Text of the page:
As an endless sea of people funnel through long, narrow corridors, the din of marching feet is drowned out only by an endless stream of megaphone announcements. As you approach the ticket gates a new sound permeates the atmosphere—the incessant digital beeps of electronic commuter passes being swiped over sensors. Finally, upon reaching the platform, the train station auditory experience crescendos with the main event: the thunderous sounds of trains barreling in and out of the station. Among this cacophony, there is one seven-second sound that brings order to chaos: the hasha merodi, or “train departure melody.” A softer, calming alternative to a blaring horn or buzzer, a surprising amount of work goes into creating the pre-departure tunes that play at stations throughout Japan. Read on to learn the history behind these melodies and the unexpected amount of thought that goes into creating them.
A Brief History of Train Departure Melodies
Most English-language sources date the adoption of these tunes to sometime around 1987, when the Japanese railway system was privatized. The private companies that were spawned from this endeavor quickly needed to discover ways to improve service and the overall commuting experience.
However, Japanese-language resources state that the earliest record of train departure music goes back to 1951 when the folk song, Kojo no Tsuki (Moon over the Ruined Castle), was played at Bungo Takeda Station (now JR Bungo Taketa Station), located in Taketa City, Oita Prefecture.
According to a 1999 article in The Wall Street Journal, until the late 1980s, bells announced train arrivals and departures. The switch to train station melodies proved popular among commuters but early tunes were rudimentary, still sounding closer to jarring alarms than soothing music. And thus, the quest to create more pleasant, calming tunes began, bolstering the careers of at least two jazz musicians in the process.
The Wall Street Journal article attributes the initial rise in train departure music quality to jazz musician and composer Takahito Sakurai who, along with his boss, started a dedicated train station music business unit at Teichiku Records.
After winning a contract to create the soundscapes for Kyoto’s main subway line, Sakurai started researching the neighborhoods that surround each station to create locale-specific themes. This project was a hit, and Teichiku Records earned a subsequent contract to create station melodies throughout Tokyo.
Presently, Minoru Mukaiya is the face of the train station music industry. According to The Straits Times, Mukaiya, train enthusiast and former keyboardist for the jazz-fusion band Casiopea, has created over 170 railway jingles as of 2018. Over the years, Mukaiya has developed a dedicated fanbase and has over 38,000 followers on Twitter. A quick scroll through his feed reveals live performance videos and images from book and CD signings—testaments to his popularity.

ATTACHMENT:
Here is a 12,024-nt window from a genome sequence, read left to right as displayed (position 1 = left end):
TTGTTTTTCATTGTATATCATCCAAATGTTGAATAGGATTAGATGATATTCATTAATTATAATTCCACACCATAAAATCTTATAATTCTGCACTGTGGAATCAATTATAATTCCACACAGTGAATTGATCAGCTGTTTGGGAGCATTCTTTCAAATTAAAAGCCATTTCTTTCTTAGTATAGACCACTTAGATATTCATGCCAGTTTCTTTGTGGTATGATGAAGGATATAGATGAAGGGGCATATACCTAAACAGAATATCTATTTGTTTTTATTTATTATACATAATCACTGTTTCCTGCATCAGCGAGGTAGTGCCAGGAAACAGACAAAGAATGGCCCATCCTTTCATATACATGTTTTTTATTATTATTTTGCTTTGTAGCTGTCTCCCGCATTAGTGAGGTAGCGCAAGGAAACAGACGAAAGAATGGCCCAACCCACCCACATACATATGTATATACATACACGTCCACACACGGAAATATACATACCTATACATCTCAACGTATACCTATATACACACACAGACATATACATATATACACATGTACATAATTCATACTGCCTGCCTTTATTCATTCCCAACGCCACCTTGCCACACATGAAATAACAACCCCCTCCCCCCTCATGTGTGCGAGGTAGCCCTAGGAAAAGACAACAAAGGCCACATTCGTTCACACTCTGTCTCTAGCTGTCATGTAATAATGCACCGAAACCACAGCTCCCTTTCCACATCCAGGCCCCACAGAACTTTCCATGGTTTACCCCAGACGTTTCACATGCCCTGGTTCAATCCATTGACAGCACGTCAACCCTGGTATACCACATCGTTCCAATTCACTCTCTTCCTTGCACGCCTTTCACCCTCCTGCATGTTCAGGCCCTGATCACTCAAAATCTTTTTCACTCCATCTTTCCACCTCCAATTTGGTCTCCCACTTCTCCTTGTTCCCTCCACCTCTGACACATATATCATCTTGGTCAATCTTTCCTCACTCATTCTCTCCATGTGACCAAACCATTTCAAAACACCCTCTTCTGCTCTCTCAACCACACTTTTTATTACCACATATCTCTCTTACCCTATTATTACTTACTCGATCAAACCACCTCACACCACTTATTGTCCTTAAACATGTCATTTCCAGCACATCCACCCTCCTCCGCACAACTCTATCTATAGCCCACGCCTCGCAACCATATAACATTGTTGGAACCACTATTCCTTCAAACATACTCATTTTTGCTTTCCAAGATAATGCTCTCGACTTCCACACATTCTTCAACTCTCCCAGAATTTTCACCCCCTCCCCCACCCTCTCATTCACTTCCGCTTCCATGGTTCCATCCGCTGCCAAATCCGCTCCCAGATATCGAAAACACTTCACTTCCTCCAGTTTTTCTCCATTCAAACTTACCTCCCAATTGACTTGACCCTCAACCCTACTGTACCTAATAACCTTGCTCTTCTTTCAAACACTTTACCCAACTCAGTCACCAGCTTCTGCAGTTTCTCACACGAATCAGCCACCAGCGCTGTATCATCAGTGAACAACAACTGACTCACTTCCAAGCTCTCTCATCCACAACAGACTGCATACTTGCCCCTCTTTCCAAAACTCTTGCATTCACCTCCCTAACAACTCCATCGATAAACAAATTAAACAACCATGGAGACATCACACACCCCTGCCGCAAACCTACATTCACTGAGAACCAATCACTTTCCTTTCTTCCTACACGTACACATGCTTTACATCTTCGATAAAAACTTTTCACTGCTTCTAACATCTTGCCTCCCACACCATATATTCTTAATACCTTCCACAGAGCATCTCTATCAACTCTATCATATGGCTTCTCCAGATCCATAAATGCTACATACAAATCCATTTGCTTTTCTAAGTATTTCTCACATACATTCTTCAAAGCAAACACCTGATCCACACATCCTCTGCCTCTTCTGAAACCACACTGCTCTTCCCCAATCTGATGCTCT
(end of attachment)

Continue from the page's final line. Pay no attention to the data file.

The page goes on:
Mixing the Perfect Melody
The talent behind Japan’s most popular train departure melodies hints at the complex nature of these precision tunes. The first challenge composers face is the time limit—songs are limited to seven seconds, the window of time railway operators allow for trains to stop, accept passengers, and then depart.
Additionally, railway songs tend to have a psychological component. In his Wall Street Journal interview, Sakurai says, “…the rhythm can’t be so slow as to encourage doddering or so fast as to encourage a stampede. The pace of a human heartbeat is about right.”
According to The Straits Times article, Mukaiya finds musical inspiration in train-route topography. “The rapturous crescendo and rising pitch in Shibuya station’s departure song, on the other hand, is a nod to the train’s uphill journey to the next platform.“
Some departure melodies are famous tunes, rooted in a particular station’s history. One of the most famous examples can be heard at Tokyo’s Takadanobaba Station, where the theme from Astro Boy plays in a tribute to the character’s birthplace.
Occasionally, home-grown train melodies take a back seat to corporate marketing. Disney and Square-Enix have collaborated with rail operators to play departure tunes from their Star Wars and Dragon Quest brands respectively.
More than Music
Honestly, I never gave train station melodies much thought until I started working on this article. As a foreign resident in Japan, my life is filled with mysteries and curiosities. Over the years, I had dismissed these melodies as yet another quirk and focused my attention on what I thought were greater mysteries.
However, working on this article made me consider the millions of people who are exposed to train departure music every day, whether they like it or not. After all, Japan is home to 44 of the top 50 busiest train stations in the world. Considering the sheer numbers of people shuttled about the country on rails, day in and day out, it makes sense that small jingles have become a big deal. So, the next time you board a train, listen carefully to the melody that you hear and see if you can detect something more substantial among its chords.